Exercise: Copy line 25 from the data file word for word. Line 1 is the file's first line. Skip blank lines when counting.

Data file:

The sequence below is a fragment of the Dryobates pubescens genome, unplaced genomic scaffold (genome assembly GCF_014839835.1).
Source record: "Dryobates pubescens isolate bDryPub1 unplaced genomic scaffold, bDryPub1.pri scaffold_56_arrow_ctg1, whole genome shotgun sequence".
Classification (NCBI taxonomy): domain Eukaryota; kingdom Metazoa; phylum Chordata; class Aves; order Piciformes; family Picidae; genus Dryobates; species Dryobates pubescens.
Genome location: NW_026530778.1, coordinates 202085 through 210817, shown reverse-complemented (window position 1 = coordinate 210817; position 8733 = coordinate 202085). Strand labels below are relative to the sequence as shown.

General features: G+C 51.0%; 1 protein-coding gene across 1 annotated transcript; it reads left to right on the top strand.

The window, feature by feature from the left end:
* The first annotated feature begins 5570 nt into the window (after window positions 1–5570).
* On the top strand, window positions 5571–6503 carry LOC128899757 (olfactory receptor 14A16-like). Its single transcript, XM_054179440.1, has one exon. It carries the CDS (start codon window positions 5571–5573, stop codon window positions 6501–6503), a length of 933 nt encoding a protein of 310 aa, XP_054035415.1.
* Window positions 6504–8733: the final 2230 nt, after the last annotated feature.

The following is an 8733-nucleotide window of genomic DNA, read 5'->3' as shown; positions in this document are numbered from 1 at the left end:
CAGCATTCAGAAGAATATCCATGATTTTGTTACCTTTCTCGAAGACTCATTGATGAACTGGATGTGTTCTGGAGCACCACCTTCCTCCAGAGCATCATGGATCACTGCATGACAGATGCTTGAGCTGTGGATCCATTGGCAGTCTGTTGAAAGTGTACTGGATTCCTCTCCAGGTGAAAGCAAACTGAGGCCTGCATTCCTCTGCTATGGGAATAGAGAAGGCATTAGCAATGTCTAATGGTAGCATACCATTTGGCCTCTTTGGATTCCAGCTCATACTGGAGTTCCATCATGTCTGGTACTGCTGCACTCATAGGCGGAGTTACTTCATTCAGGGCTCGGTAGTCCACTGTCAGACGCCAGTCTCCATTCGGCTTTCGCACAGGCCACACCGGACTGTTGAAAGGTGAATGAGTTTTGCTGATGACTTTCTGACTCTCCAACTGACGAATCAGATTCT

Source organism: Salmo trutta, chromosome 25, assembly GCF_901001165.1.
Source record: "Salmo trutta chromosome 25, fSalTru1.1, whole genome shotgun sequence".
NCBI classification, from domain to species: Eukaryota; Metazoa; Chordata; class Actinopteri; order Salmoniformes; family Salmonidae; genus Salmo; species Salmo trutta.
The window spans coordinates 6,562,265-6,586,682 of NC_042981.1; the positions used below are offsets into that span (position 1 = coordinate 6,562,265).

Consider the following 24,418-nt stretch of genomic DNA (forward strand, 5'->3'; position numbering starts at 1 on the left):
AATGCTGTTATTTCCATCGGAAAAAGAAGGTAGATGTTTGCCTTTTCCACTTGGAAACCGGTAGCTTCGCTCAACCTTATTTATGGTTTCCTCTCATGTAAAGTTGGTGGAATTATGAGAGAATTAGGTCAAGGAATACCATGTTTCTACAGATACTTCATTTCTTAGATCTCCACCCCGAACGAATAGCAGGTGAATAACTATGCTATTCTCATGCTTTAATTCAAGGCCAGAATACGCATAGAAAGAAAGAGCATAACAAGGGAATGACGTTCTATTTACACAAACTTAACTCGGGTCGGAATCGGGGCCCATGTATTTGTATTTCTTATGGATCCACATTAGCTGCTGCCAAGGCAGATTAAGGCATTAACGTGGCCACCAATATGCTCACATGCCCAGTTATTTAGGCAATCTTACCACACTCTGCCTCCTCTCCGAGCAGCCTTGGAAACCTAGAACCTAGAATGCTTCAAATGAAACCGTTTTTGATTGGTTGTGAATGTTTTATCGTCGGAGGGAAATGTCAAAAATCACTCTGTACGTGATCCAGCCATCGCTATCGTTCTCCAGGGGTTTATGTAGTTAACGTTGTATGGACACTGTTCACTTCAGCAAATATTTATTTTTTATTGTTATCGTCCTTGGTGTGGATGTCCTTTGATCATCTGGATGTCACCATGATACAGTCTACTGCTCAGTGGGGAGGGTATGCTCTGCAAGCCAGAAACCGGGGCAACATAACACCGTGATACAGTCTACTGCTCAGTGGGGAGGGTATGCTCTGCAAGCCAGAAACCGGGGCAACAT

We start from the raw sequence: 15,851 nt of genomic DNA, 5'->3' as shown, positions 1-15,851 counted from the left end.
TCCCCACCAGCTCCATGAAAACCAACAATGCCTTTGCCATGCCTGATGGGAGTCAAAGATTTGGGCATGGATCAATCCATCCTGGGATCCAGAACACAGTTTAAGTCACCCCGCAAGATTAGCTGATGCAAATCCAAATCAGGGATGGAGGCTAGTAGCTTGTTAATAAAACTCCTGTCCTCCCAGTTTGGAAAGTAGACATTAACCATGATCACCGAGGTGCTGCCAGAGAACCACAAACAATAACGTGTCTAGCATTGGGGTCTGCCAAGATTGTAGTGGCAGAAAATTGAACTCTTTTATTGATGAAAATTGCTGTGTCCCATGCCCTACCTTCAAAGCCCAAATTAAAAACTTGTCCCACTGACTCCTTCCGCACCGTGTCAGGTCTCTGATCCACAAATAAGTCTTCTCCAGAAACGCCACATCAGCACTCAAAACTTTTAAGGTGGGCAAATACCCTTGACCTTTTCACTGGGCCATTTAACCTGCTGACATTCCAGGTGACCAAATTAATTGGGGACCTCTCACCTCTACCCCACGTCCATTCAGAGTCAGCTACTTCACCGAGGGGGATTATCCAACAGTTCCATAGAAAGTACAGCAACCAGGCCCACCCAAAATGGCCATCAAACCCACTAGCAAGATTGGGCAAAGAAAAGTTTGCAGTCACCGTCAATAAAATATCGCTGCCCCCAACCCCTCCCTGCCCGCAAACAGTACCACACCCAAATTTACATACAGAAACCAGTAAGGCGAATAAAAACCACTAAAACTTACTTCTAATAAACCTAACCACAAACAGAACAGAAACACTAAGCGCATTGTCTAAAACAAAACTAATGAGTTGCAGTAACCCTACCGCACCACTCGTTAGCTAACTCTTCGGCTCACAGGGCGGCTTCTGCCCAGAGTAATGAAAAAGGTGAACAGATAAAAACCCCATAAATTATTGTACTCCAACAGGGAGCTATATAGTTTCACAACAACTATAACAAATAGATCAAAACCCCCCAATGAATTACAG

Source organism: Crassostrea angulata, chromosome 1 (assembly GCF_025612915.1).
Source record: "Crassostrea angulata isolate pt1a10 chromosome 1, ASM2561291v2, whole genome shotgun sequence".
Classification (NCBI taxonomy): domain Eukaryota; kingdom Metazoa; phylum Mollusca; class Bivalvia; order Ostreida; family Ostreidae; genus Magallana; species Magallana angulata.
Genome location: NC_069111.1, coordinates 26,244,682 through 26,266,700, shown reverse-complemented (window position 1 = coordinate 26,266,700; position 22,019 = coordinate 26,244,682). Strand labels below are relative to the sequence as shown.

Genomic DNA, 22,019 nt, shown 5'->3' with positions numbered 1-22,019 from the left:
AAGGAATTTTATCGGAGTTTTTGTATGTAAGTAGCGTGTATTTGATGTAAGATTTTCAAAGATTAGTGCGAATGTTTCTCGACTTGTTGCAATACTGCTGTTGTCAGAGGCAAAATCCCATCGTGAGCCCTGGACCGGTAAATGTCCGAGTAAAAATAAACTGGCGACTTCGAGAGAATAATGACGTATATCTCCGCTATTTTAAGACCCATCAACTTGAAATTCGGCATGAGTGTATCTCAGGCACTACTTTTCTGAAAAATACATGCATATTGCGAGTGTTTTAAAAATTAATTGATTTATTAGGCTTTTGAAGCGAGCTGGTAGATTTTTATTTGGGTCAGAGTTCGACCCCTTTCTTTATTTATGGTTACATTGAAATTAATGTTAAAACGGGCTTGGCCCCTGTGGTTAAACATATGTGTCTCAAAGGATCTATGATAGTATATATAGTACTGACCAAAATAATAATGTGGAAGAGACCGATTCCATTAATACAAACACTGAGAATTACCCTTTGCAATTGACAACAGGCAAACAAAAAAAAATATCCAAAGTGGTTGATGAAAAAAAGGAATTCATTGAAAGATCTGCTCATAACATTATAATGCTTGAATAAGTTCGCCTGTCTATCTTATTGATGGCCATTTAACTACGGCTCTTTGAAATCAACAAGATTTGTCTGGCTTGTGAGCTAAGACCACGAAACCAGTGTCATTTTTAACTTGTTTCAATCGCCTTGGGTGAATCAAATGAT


AAGGAATTTTATCGGAGTTTTTGTATGTAAGTAGCGTGTATTTGATGTAAGATTTTCAAAGATTAGTGCGAATGTTTCTCGACTTGTTGCAATACTGCTGTTGTCAGAGGCAAAATCCCATCGTGAGCCCTGGACCGGTAAATGTCCGAGTAAAAATAAACTGGCGACTTCGAGAGAATAATGACGTATATCTCCGCTATTTTAAGACCCATCAACTTGAAATTCGGCATGAGTGTATCTCAGGCACTACTTTTCTGAAAAATACATGCATATTGCGAGTGTTTTAAAAATTAATTGATTTATTAGGCTTTTGAAGCGAGCTGGTAGATTTTTATTTGGGTCAGAGTTCGACCCCTTTCTTTATTTATGGTTACATTGAAATTAATGTTAAAACGGGCTTGGCCCCTGTGGTTAAACATATGTGTCTCAAAGGATCTATGATAGTATATATAGTACTGACCAAAATAATAATGTGGAAGAGACCGATTCCATTAATACAAACACTGAGAATTACCCTTTGCAATTGACAACAGGCAAACAAAAAAAAATATCCAAAGTGGTTGATGAAAAAAAGGAATTCATTGAAAGATCTGCTCATAACATTATAATGCTTGAATAAGTTCGCCTGTCTATCTTATTGATGGCCATTTAACTACGGCTCTTTGAAATCAACAAGATTTGTCTGGCTTGTGAGCTAAGACCACGAAACCAGTGTCATTTTTAACTTGTTTCAATCGCCTTGGGTGAATCAAATGAT